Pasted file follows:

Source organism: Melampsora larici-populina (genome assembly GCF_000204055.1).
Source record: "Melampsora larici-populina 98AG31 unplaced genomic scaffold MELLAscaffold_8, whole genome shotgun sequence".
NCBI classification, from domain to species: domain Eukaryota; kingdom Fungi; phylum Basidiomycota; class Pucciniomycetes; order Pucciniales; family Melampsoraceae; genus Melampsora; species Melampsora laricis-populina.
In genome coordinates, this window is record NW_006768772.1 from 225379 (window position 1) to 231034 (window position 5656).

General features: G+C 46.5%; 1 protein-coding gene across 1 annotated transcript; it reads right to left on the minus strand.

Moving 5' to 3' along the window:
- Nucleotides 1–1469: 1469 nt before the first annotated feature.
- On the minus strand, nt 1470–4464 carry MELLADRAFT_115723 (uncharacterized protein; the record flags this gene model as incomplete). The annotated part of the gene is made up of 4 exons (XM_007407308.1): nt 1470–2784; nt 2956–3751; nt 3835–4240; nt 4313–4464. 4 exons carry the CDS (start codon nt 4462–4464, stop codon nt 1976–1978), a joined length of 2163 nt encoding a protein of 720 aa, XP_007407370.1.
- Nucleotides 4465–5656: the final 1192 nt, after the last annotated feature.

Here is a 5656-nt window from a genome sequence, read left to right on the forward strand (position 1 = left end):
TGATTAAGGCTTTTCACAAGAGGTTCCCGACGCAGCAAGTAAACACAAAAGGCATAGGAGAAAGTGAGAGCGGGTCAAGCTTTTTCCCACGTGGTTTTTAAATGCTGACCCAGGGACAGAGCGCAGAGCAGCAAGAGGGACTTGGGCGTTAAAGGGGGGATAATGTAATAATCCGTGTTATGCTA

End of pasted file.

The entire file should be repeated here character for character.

Source organism: Melampsora larici-populina (genome assembly GCF_000204055.1).
Source record: "Melampsora larici-populina 98AG31 unplaced genomic scaffold MELLAscaffold_8, whole genome shotgun sequence".
NCBI classification, from domain to species: domain Eukaryota; kingdom Fungi; phylum Basidiomycota; class Pucciniomycetes; order Pucciniales; family Melampsoraceae; genus Melampsora; species Melampsora laricis-populina.
In genome coordinates, this window is record NW_006768772.1 from 225379 (window position 1) to 231034 (window position 5656).

General features: G+C 46.5%; 1 protein-coding gene across 1 annotated transcript; it reads right to left on the minus strand.

Moving 5' to 3' along the window:
- Nucleotides 1–1469: 1469 nt before the first annotated feature.
- On the minus strand, nt 1470–4464 carry MELLADRAFT_115723 (uncharacterized protein; the record flags this gene model as incomplete). The annotated part of the gene is made up of 4 exons (XM_007407308.1): nt 1470–2784; nt 2956–3751; nt 3835–4240; nt 4313–4464. 4 exons carry the CDS (start codon nt 4462–4464, stop codon nt 1976–1978), a joined length of 2163 nt encoding a protein of 720 aa, XP_007407370.1.
- Nucleotides 4465–5656: the final 1192 nt, after the last annotated feature.

Here is a 5656-nt window from a genome sequence, read left to right on the forward strand (position 1 = left end):
TGATTAAGGCTTTTCACAAGAGGTTCCCGACGCAGCAAGTAAACACAAAAGGCATAGGAGAAAGTGAGAGCGGGTCAAGCTTTTTCCCACGTGGTTTTTAAATGCTGACCCAGGGACAGAGCGCAGAGCAGCAAGAGGGACTTGGGCGTTAAAGGGGGGATAATGTAATAATCCGTGTTATGCTA